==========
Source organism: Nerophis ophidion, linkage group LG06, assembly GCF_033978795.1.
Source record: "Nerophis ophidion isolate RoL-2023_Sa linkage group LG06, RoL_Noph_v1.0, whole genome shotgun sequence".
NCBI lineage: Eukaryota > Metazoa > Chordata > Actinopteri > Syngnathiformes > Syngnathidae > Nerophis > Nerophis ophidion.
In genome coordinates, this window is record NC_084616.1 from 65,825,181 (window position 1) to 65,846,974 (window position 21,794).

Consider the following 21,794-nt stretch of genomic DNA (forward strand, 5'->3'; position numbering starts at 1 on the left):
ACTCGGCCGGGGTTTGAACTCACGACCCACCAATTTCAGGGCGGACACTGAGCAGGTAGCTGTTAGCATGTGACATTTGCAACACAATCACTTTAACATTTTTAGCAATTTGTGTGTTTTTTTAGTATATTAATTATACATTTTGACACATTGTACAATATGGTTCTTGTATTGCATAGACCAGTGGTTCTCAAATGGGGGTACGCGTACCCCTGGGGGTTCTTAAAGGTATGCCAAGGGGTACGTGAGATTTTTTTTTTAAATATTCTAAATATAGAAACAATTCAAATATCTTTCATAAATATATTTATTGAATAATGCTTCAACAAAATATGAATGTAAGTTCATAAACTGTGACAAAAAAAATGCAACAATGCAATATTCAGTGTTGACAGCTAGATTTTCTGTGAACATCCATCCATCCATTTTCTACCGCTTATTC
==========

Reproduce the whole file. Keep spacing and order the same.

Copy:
Source organism: Nerophis ophidion, linkage group LG06, assembly GCF_033978795.1.
Source record: "Nerophis ophidion isolate RoL-2023_Sa linkage group LG06, RoL_Noph_v1.0, whole genome shotgun sequence".
NCBI lineage: Eukaryota > Metazoa > Chordata > Actinopteri > Syngnathiformes > Syngnathidae > Nerophis > Nerophis ophidion.
In genome coordinates, this window is record NC_084616.1 from 65,825,181 (window position 1) to 65,846,974 (window position 21,794).

Consider the following 21,794-nt stretch of genomic DNA (forward strand, 5'->3'; position numbering starts at 1 on the left):
ACTCGGCCGGGGTTTGAACTCACGACCCACCAATTTCAGGGCGGACACTGAGCAGGTAGCTGTTAGCATGTGACATTTGCAACACAATCACTTTAACATTTTTAGCAATTTGTGTGTTTTTTTAGTATATTAATTATACATTTTGACACATTGTACAATATGGTTCTTGTATTGCATAGACCAGTGGTTCTCAAATGGGGGTACGCGTACCCCTGGGGGTTCTTAAAGGTATGCCAAGGGGTACGTGAGATTTTTTTTTTAAATATTCTAAATATAGAAACAATTCAAATATCTTTCATAAATATATTTATTGAATAATGCTTCAACAAAATATGAATGTAAGTTCATAAACTGTGACAAAAAAAATGCAACAATGCAATATTCAGTGTTGACAGCTAGATTTTCTGTGAACATCCATCCATCCATTTTCTACCGCTTATTC